Thursday, June 20, 2013

les poissons, les poissons

I have distinct childhood memories of eating escargot.

Feet dangling from my restaurant chair, white cloth napkin tucked into my Limited Too overalls,  I would blow over the steaming puddles of oil until it was safe to fork out the garlicky little suckers and sop it all up with crusty bread. 

As a kid, I would eat just about anything: fruits, veggies, snails, stinky cheese. Since then, I've been proud of my inclusive and adventurous eating habits. I'll eagerly taste anything and end up liking most of it (with the hard to admit exception of black olives, eel and cocktail bitters, but that's it.) 

Blood sausage, monkfish liver, barbecue-flavored larvets-- bring 'em on. There's next to nothing I'd outright refuse.

To be honest, finicky eaters annoy me. Just eat that delicious oyster. It's chewy in the very right way. And I know that branzino's eyes are looking up at you from the plate but it tastes like Santorini on a breezy afternoon, and that's a very good thing. Oh and come on, can you really be allergic to gluten? (Just kidding. Kinda.)

As a proud (and sorta judgmental) foodie, I had no choice but denial when I recently began developing random unpleasant and sometimes severe reactions to the delicious foods I had enjoyed my whole life. I would pop Benadryl, quietly dismiss myself from restaurants and ignore the bowling ball bloat. No matter how bad these reactions got, I found stubborn and stupid reasons not to visit an allergist.

In fact, it took almost three years of hive outbreaks, countless nights cradled around a toilet and one face-distorting anaphylaxis while traveling abroad to finally make an appointment a couple weeks ago.

I fidgeted over my white papered seat as the doctor asked me to describe every itchy detail of my symptoms. After about 15 minutes of nodding his head and scribbling illegible notes around the edges of my chart, the doctor swiveled his giant Mac screen around and broke the cardinal rule of Google Image searching.

Everybody knows you should never, ever voluntarily search images of anything even remotely medical. Certainly don't search "hives" and force me to look. He scrolled through the gruesome lineup and asked me to identify my hives. I found them on a stranger's splotchy love handles and prayed for him to hit minimize.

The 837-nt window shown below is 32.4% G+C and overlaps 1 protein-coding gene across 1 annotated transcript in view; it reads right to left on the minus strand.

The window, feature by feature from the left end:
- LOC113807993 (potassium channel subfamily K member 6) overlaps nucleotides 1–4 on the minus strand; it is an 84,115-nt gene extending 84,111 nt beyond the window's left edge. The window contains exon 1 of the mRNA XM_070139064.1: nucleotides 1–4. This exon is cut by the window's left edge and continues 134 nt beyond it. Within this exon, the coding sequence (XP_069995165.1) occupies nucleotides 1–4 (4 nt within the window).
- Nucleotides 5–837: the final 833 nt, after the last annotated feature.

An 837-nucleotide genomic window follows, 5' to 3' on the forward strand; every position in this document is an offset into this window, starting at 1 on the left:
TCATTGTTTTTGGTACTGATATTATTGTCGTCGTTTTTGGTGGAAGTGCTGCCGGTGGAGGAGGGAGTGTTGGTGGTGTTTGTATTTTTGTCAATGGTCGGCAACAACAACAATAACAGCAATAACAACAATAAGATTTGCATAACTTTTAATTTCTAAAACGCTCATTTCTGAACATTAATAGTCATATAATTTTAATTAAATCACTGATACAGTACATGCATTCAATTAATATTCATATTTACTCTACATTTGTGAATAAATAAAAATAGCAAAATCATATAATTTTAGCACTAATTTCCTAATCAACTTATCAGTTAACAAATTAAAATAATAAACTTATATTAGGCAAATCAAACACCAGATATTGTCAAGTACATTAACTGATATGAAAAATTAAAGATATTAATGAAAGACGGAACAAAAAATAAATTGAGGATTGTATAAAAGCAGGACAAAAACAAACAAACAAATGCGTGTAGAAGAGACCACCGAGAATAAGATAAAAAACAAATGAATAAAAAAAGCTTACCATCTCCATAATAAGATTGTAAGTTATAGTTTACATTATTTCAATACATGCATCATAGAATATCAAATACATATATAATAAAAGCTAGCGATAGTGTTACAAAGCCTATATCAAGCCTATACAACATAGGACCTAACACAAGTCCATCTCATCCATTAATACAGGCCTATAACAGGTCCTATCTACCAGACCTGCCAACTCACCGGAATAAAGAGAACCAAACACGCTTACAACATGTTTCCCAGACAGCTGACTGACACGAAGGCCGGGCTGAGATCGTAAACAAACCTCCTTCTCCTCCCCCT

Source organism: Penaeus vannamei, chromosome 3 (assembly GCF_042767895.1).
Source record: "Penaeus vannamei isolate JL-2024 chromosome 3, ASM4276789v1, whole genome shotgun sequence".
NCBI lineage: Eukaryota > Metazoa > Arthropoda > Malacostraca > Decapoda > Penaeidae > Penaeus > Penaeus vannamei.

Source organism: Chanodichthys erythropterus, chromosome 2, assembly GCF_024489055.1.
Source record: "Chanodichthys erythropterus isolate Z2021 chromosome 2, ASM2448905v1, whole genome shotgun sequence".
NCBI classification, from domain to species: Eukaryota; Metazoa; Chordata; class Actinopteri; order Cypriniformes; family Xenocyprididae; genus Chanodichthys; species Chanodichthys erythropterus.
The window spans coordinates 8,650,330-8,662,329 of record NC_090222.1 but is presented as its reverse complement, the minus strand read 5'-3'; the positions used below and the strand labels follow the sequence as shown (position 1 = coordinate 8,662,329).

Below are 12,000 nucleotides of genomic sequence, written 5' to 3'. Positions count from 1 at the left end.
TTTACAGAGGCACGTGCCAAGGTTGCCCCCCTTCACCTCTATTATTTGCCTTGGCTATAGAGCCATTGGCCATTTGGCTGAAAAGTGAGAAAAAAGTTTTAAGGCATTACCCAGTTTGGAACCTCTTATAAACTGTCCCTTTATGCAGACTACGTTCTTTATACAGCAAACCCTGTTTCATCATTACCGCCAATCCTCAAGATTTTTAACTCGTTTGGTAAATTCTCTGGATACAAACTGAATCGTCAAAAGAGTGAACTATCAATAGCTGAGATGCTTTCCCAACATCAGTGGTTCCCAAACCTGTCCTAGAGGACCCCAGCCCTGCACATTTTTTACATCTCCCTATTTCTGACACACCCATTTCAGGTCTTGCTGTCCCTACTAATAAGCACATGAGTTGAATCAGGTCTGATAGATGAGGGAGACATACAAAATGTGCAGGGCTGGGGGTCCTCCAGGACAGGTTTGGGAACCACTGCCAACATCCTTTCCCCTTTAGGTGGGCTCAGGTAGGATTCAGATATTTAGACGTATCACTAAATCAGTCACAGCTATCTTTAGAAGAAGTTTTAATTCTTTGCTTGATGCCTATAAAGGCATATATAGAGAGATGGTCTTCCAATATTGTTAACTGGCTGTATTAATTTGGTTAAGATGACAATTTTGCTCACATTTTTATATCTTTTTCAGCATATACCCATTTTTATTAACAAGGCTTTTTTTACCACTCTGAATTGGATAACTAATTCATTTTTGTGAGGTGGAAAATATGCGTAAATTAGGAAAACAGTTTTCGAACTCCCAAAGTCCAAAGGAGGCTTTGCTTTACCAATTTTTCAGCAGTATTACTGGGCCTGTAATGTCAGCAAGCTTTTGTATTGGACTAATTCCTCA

Turns out, the hives I pointed to are extremely common among women in their "peak reproductive age". The news was comforting (besides the whole biological clock ticking thing). There was a chance my reactions weren't even related to food. Maybe I wouldn't have to give any of it up.

Then he proceeded to poke my bare back with 112 needles until I looked like a SAT Scantron sheet. Each prick contained a very small amount of common food allergens. If I developed hives or irritation where he pricked, I was allergic. I sat with my hospital gown open to the back for five impossibly long minutes before the doc gulped a quick breath and dragged out the words "so, umm, yes there seem to be a few reactions."

Really? My back felt warm and itchy. He snapped a photo with my iPhone that I've been meaning to delete from my Camera Roll/brain. My entire back was an angry shade of pink with 112 plump pencil-eraser hives. All of the pricks reacted. My back belonged next to the reptile-humans on Google Image.

According to the doctor, I have "highly allergic" skin, the type of skin that doesn't tolerate irritation. The common allergy prick test didn't really work for me because it was too hard to tell what was a true reaction and what was just my skin being cranky. He decided to do a bunch of blood tests.

When he called me back with the results, I braced myself. He cut to the chase.

I'm extremely allergic to shrimp and crab. And I should also avoid squid. He wants me to carry an EpiPen.

He kept talking, but all I could hear was his sad list of shellfish that I could never eat again. (My face probably looked like Sebastian's to the left.) Bittersweet memories of snapping snow crabs and waving over cater waiters with trays of shrimp skewers flooded my thoughts. I had enjoyed my last crab cake and my last shrimp dumpling.

"Lobster and mussels look OK" the doctor offered, sensing my disappointment.

I was relieved.

You can take my liberty, but you can't take my lobster roll.

Monday, June 17, 2013

Ode to my Dishwasher

I moved to Brooklyn in January. After five epic years in the East then West Villages of Manhattan, I followed the masses across the East River to the coolest borough of all.

Newly engaged and at the end of our leases, Jon and I decided to move in together. We set our sights on Greenpoint, a formerly industrial and traditionally Polish "up and coming"  neighborhood just across the park from the hipster* mecca of Williamsburg, Brooklyn.

We rolled our eyes at Williamsburg's sparkling new monster developments with their magenta uplights and 24-hour fitness centers. In emails to brokers we called ourselves "Greenpoint kinda people": visionaries with the patience for a three-train commute and apartment hallways that perpetually smell like pierogi.

In Greenpoint, we would bike across the Pulaski bridge, prefer Paulie Gee's to Roberta's and get drunk at  bars that used to be warehouses-- all while paying less rent than those wannabes in Williamsburg. It was decided.

Then we started searching. Thing is, when New York Magazine slaps the "up and coming" label on a neighborhood it comes up faster than Oprah's favorite loofa/cookbook/colonic. Vacancy in the desirable parts of Greenpoint was scarce. Our reasonably-priced, newly-renovated 1.5 bedroom with lots of windows simply did not exist. Not in Greenpoint. Not for a January move in. Not even close.